Defence, energy and a potential travel bubble will be on the agenda when Scott Morrison meets with his Japanese counterpart in Tokyo.
Mr Morrison will be the first foreign leader to meet with Yoshihide Suga in Japan since he took over from Shinzo Abe as prime minister.
The key issue on the agenda will be a pact known as the "reciprocal access agreement" which would more clearly set out the legal terms and conditions for the Australian and Japanese militaries to undertake exercises and other activities.
One of the sticking points in the agreement - which has been in negotiation since 2014 - has been Australia objecting to any of its defence force members being subject to the death penalty under Japan's legal system.
If signed, it would be the first such deal for Japan since the 1960 status of forces agreement with the United States.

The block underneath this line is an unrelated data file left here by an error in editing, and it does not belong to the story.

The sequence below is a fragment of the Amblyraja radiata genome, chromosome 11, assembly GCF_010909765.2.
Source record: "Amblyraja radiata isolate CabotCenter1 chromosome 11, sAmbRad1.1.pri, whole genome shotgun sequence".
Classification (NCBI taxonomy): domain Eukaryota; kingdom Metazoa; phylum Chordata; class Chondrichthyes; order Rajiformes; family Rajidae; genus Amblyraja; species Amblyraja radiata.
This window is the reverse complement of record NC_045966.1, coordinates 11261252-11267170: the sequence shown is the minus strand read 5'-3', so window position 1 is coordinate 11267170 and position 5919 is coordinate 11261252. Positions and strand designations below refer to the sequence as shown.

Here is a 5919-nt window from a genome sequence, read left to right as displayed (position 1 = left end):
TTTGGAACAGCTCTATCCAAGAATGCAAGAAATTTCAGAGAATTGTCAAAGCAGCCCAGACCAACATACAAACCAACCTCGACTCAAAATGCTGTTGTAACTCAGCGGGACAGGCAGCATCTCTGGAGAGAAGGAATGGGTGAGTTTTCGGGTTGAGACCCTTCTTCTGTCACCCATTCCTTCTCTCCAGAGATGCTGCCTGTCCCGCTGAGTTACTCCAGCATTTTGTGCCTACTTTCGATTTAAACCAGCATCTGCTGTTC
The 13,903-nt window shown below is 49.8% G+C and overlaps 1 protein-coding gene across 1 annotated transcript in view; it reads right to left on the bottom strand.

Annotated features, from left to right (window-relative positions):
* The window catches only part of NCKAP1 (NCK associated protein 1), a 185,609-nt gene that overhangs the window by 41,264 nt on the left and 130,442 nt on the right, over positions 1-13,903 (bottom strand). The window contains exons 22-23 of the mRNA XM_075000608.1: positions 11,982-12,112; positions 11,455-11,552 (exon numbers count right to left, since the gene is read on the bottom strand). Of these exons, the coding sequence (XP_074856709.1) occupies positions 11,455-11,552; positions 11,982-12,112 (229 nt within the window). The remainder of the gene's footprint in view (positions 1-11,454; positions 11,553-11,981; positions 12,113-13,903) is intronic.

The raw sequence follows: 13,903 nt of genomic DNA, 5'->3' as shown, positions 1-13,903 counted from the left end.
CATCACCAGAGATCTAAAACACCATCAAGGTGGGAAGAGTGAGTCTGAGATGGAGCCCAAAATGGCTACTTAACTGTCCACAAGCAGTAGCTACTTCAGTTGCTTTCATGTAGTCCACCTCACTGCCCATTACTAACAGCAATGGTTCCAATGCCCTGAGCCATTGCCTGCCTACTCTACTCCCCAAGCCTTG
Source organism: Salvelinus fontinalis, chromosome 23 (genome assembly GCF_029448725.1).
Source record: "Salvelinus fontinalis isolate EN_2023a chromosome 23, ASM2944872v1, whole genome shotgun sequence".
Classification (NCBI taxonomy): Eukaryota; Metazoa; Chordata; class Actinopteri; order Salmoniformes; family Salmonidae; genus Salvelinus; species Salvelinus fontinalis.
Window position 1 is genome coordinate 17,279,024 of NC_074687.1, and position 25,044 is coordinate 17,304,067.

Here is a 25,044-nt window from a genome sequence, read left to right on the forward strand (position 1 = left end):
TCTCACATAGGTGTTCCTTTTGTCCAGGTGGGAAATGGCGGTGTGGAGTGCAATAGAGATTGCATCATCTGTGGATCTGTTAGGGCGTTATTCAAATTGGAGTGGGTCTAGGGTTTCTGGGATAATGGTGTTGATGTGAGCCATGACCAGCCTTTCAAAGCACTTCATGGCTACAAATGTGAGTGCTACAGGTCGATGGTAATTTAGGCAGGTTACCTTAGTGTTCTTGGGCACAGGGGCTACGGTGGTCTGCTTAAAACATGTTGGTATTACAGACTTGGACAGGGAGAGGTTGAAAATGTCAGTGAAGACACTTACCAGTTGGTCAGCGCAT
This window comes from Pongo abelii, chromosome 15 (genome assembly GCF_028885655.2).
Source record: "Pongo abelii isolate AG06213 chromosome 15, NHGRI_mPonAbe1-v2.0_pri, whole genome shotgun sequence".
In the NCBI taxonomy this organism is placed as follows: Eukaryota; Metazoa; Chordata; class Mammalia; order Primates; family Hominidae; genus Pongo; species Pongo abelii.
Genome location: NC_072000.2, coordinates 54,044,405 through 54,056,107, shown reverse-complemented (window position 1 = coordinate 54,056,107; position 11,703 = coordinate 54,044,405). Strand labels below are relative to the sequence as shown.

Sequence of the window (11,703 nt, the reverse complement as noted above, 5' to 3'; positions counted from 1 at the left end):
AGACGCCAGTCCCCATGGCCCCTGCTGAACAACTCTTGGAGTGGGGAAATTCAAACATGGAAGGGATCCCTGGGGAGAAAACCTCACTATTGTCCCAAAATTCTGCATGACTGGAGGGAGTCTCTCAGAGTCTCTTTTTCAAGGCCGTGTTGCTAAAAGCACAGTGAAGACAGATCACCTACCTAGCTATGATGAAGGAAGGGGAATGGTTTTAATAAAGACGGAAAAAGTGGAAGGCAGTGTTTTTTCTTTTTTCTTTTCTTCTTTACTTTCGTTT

It would still need the approval of Japan's parliament which is meeting at the same time as Mr Morrison's visit.
Security experts say it would be a step forward in expanding the defence relationship with Japan and send a signal to the region that Japan wants to play a broader role in the Indo-Pacific.
Mr Morrison and Mr Suga are also expected to discuss the coronavirus response and the potential for a travel bubble between the two countries.
But the bubble could be some time away, given Japan still has over 1000 cases a day.
As well, the leaders will talk about the impact of the foreign policy priorities of US president-elect Joe Biden.
Mr Suga was chief cabinet secretary to former prime minister Abe for eight years and as such is expected to maintain continuity of Japan's foreign policy.
Mr Morrison will discuss cooperation on developing a hydrogen industry with business leaders before his formal bilateral meeting with Mr Suga and officials on Tuesday night.
Prior to the visit, Mr Morrison said the relationship with Japan had gone "from strength to strength".
"They are an important partner on so many issues within our region," he said.
"We are special strategic partners, we work closely together on trade, security, defence, technology issues."
On his return, the prime minister will go into isolation at The Lodge for 14 days which will also mean he will have to video link in to parliament when it sits later in the month.